Detecting Dementia from Patient Speech

by Martyn Allen in Guildford, England, United Kingdom

Detecting Dementia from Patient Speech

£330

£5,000 target 11 days left
6% 11 supporters
Flexible funding – this project will receive all pledges made by 3rd November 2020 at 6:32pm

My name is Martyn Allen and I am just about to embark on a PhD with the University of Surrey in detecting dementia through segments of a pat...

by Martyn Allen in Guildford, England, United Kingdom

My name is Martyn Allen and I am just about to embark on a PhD with the University of Surrey in detecting dementia through segments of a patient's speech. The aim of the project is to combine speech analysis with advanced deep learning techniques to detect neurodegeneration at the earliest possible stage of it's natural progression. Dementia is a debilitating, elusive and persistent neurodegenerative disease. One that not only highly impacts the daily activities of those affected but also eradicates emotional memories with no hope of retrieval. A common misconception surrounding the disease is that it only affects the elderly age demographic. This, however, is very far from the truth. In the United Kingdom alone, there are believed to be over 40,000 individuals between the age of 30 and 65 that have been diagnosed with the disease. As of writing, there is no cure for neurodegeneration, of any form. For these reasons, among many, one can clearly appreciate the extensive research surrounding the treatment and diagnosis of dementia. Medical professionals across the globe are still using an outdated and highly inaccurate method of diagnosing the disorder. Often proving exceptionally time consuming and financially unfeasible, there can be no contestation that this area is in dire need of a radical solution. Imagine the following; an individual with suspected dementia enters a medical consultation with a professional and a conversation starts regarding daily activities and health. After a few moments, the medical professional reaches into the drawer of their desk and produces a small, seemingly insignificant device. The patient is asked to enunciate a specific sentence as clearly as they can through the recording feature of the device. Within seconds, the instrument lights up, generating a classification with one hundred per cent accuracy on whether or not the patient suffers from neurodegeneration.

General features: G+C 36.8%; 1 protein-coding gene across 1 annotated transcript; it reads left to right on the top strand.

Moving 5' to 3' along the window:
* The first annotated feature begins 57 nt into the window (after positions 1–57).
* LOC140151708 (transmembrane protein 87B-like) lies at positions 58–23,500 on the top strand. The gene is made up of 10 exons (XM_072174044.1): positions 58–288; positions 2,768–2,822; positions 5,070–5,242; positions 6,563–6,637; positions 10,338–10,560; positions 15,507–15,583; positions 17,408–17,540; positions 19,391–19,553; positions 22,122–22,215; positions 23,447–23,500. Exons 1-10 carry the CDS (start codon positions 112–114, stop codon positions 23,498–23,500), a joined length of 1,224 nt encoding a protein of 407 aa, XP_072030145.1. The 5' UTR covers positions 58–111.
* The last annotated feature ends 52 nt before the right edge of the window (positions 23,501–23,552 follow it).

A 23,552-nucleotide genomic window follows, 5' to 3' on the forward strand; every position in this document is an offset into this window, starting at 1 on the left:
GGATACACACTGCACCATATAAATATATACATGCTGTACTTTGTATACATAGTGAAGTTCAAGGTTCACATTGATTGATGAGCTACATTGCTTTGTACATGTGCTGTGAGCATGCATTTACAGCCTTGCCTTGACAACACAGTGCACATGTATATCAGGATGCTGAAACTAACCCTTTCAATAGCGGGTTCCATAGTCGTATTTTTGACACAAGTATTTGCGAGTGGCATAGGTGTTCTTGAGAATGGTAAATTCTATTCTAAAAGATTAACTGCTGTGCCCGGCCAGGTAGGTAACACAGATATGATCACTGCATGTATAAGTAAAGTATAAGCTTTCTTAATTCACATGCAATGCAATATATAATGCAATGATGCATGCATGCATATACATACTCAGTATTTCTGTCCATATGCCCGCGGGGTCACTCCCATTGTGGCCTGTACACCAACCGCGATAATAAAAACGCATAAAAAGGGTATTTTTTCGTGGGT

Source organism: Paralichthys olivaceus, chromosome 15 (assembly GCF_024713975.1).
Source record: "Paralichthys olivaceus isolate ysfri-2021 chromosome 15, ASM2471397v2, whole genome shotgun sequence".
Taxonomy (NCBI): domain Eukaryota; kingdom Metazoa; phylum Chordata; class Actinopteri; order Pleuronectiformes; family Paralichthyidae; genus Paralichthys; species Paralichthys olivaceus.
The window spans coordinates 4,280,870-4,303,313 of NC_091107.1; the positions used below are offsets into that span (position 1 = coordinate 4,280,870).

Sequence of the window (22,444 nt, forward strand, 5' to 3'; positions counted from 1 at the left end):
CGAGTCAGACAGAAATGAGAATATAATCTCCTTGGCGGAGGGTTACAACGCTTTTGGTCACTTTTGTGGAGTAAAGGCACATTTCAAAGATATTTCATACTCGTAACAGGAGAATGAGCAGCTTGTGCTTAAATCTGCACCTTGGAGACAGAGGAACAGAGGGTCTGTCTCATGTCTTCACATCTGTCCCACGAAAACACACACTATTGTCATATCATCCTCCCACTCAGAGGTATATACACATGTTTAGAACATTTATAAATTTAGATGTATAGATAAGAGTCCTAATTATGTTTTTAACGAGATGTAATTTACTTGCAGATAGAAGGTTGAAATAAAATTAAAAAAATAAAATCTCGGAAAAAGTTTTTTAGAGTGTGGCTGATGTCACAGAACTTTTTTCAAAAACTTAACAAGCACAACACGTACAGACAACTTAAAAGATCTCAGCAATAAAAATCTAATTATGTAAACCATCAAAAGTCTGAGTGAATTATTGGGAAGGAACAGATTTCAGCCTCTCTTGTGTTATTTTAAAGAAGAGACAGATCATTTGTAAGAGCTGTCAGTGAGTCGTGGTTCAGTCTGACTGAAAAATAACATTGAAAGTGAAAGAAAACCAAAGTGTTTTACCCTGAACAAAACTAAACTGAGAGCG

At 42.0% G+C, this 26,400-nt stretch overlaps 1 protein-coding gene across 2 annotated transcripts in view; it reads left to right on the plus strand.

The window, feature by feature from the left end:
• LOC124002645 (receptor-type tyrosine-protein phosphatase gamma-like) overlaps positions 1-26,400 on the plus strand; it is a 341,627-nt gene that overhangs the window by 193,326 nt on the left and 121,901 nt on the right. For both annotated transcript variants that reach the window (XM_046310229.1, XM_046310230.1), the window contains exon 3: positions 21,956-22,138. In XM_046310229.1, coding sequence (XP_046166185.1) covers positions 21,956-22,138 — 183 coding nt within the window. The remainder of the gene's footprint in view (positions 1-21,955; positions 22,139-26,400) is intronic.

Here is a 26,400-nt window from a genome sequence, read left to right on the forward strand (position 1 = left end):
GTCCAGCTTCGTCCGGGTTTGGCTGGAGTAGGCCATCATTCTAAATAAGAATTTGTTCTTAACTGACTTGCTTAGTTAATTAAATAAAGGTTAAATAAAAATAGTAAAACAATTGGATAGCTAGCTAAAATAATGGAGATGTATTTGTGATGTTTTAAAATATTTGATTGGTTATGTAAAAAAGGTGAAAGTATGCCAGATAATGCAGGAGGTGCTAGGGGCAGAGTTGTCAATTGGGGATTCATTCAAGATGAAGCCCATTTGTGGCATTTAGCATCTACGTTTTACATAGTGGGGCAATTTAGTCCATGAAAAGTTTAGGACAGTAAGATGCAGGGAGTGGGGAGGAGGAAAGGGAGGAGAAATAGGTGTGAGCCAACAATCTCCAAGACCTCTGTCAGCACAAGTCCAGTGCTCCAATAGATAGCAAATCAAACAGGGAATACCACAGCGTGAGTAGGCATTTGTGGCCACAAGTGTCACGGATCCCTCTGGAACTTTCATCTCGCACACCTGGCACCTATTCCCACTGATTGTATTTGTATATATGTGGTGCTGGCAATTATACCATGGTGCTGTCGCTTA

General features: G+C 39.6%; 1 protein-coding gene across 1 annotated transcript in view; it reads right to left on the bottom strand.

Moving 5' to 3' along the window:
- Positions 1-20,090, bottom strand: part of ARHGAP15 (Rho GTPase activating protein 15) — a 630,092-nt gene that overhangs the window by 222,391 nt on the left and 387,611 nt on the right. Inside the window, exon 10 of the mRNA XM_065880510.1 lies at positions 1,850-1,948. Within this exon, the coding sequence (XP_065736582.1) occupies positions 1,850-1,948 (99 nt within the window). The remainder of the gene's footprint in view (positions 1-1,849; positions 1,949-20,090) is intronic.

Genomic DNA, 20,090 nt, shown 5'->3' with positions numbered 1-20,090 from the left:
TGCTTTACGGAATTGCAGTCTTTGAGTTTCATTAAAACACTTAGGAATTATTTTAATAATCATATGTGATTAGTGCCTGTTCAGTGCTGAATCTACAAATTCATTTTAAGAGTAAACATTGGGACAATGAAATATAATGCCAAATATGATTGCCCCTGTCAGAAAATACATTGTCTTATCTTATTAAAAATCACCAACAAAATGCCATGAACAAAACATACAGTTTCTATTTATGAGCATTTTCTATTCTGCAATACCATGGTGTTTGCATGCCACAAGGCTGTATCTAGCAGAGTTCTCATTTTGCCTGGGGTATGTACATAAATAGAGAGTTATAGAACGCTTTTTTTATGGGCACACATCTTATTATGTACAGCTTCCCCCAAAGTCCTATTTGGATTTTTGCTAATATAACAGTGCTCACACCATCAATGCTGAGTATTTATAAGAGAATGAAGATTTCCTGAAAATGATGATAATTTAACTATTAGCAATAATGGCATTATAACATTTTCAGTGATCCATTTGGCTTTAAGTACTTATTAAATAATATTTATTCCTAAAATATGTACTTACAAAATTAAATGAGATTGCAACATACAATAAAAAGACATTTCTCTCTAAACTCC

I am aware that this is a large amount of money to raise, but every single penny will go a very long way towards my research. It will help support my course fees over the four-year duration, plus, and more importantly, the necessary equipment to ensure its success. Any help at all really would be greatly appreciated! Thank you again everyone, even for your interest, please please share as much you can!!


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